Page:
Two GW MSIV Students Pilot a Trauma-Informed Care Curriculum with their Peers

Emmalee Barrett and Jeffrey Jang

From left to right: Emmalee Barrett, MSIV/MPH and Jeffrey Jang, MSIV

Two medical students at the George Washington University (GW) School of Medicine and Health Sciences (SMHS), Emmalee Barrett, MSIV/MPH, and Jeffrey Jang, MSIV, are pioneering a new curriculum for medical students this spring, under the mentorship of GW Assistant Professor of Medicine Gavin Truong, MD. The pair is currently piloting the curriculum with their peers in the Global Health Scholarly Concentration (GHSC) with hopes to permanently embed the curriculum into GW’s medical education, as well as incorporate into residency training programs in the future.

The GHSC is an extracurricular program managed through the Office of International Medicine Programs (IMP), designed to increase awareness and sensitivity among SMHS medical students about international health systems, regional diseases, national culture, and teach how to assess the specific health needs of countries at various stages of development. Over the duration of the four-year program, students attend educational sessions hosted by GW faculty members and global health experts. They also complete both a non-clinical and a clinical experience abroad, and, in their final year, students develop a scholarly project on a global health topic of their choosing.

Barrett and Jang’s scholarly project bridges the gap between trauma-informed care (TIC) training and treatment for refugees and asylum seekers. While some residency programs in the United States currently provide TIC training, it’s often not tailored towards caring for refugees and asylum seekers. Because refugees and asylum seekers endure unique and complex traumatic experiences before seeking health care in asylum countries, this pilot curriculum provides a TIC framework for future physicians to follow.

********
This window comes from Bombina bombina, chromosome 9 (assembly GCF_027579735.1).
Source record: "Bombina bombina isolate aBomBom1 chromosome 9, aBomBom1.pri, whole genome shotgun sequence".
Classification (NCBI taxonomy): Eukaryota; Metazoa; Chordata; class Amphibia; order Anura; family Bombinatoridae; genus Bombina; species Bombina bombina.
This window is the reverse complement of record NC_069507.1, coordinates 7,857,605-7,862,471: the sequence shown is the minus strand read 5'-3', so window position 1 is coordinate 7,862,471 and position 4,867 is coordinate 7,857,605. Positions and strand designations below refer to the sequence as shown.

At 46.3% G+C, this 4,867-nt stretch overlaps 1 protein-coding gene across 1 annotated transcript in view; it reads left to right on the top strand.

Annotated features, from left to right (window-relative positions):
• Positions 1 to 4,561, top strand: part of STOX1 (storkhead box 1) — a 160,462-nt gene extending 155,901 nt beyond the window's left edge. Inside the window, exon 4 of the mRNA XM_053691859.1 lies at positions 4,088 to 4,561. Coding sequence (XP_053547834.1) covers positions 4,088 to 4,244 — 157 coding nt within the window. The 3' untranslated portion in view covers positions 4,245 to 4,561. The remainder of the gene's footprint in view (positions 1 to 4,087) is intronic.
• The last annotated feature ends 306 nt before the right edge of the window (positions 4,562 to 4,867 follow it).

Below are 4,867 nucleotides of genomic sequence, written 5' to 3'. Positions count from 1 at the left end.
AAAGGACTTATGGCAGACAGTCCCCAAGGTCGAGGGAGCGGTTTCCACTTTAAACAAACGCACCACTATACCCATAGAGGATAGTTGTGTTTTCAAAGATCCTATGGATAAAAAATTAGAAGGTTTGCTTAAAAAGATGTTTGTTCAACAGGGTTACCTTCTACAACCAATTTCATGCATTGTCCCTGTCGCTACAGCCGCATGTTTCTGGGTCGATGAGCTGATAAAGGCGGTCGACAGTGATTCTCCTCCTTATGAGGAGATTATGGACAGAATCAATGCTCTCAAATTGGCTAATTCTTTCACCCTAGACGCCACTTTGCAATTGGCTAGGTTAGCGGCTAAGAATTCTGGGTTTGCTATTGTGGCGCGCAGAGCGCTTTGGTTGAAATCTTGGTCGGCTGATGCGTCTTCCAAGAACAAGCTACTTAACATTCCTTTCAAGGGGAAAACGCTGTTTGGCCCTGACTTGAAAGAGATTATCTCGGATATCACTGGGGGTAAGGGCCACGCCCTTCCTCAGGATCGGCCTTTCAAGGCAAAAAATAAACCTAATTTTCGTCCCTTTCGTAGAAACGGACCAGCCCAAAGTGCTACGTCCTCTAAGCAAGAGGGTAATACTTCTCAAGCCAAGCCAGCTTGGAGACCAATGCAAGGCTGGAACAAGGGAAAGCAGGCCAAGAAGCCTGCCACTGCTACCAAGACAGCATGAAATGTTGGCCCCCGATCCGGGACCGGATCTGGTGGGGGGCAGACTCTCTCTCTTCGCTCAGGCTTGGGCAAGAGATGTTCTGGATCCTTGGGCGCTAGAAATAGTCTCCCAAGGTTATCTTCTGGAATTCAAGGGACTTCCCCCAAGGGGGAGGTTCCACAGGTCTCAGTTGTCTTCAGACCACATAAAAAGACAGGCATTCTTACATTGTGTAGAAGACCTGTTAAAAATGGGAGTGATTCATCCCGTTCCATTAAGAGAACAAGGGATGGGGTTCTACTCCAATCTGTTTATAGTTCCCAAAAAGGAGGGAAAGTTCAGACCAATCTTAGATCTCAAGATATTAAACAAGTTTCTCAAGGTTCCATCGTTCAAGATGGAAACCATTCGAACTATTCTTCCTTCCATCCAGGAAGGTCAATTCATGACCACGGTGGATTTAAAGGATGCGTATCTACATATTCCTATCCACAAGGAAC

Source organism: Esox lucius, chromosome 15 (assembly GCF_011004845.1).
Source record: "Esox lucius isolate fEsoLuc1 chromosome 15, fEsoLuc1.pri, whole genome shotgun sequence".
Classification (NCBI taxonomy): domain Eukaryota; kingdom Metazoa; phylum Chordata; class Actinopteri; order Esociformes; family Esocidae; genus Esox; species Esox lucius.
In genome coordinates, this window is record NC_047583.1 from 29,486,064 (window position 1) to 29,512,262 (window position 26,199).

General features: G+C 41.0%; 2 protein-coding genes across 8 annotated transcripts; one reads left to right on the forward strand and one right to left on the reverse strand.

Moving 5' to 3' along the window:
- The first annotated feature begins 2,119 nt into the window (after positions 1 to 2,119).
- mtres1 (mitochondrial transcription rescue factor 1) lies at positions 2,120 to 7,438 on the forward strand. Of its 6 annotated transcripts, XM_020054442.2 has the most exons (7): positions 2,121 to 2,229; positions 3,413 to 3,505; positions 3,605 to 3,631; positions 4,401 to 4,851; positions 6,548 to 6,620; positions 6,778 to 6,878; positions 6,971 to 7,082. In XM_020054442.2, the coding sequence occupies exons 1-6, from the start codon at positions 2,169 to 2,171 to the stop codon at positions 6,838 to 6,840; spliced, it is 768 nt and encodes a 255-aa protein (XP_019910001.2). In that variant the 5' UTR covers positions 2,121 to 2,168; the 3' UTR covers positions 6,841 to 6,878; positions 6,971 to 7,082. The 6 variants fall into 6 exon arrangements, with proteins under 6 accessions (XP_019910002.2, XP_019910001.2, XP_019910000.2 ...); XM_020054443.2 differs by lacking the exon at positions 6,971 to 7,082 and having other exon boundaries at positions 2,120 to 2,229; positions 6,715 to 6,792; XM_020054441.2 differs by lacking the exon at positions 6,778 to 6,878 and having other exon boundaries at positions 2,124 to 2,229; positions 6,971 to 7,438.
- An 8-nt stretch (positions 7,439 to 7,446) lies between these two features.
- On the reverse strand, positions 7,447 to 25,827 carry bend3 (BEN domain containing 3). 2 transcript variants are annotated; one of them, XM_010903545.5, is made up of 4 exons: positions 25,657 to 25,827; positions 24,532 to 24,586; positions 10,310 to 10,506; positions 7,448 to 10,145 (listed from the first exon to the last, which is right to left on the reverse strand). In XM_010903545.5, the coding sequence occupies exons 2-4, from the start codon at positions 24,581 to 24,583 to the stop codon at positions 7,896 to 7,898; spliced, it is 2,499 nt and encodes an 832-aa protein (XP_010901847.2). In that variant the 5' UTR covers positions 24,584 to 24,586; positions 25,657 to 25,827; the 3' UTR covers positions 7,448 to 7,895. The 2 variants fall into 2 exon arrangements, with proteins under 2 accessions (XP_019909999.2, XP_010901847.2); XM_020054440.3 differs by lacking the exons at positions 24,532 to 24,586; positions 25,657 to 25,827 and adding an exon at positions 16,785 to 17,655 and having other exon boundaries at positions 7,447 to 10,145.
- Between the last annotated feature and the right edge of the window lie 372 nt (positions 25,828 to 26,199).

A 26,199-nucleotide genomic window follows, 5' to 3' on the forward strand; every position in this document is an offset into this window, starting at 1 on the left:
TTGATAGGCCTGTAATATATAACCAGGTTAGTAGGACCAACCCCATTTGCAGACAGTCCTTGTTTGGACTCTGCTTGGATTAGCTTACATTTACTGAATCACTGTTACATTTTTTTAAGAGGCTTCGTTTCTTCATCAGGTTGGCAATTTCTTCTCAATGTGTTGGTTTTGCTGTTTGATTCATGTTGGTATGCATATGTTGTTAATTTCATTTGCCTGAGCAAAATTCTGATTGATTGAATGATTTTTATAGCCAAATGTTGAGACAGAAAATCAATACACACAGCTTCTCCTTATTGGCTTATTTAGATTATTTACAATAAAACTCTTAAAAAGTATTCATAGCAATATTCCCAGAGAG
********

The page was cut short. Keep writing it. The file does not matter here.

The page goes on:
According to Barrett and Jang, “the project seeks to address an important aspect of immigrant health care that has the potential to enhance medical school training in delivering compassionate and patient-centered health care.”

The curriculum is being presented to GHSC first-year students over the course of two sessions, the first of which was conducted by Barrett and Jang in February 2024. The first session provided important foundational context to medical students on the definitions of refugee and asylum seekers and the circumstances leading up to displacement. Attendees learned common symptoms of mental health distress caused by trauma and engaged in discussions on barriers that refugees and asylum seekers experience while accessing care. The subsequent lecture, scheduled for early April, will feature an expert panel of guest speakers discussing the intricacies of medicine for asylum-seekers who often are not offered insurance in host countries.

If the Institutional Review Board (IRB) approves the project, the team will be able to expand their data collection before presenting to a broader audience of GW SMHS faculty. Barrett and Jang reflect on their hopes for the curriculum to expand outside of the pilot sessions and share, “We believe the content will directly allow future physicians to provide care to a population that has historically faced numerous barriers to health care.”

IMP is proud of Barrett, Jang, and all of our hardworking GHSC participants’ work to advance global health equity. GW medical students can apply to the GHSC during the fall of their first year.

For more information on the GHSC and other IMP programs, contact us at or visit our website.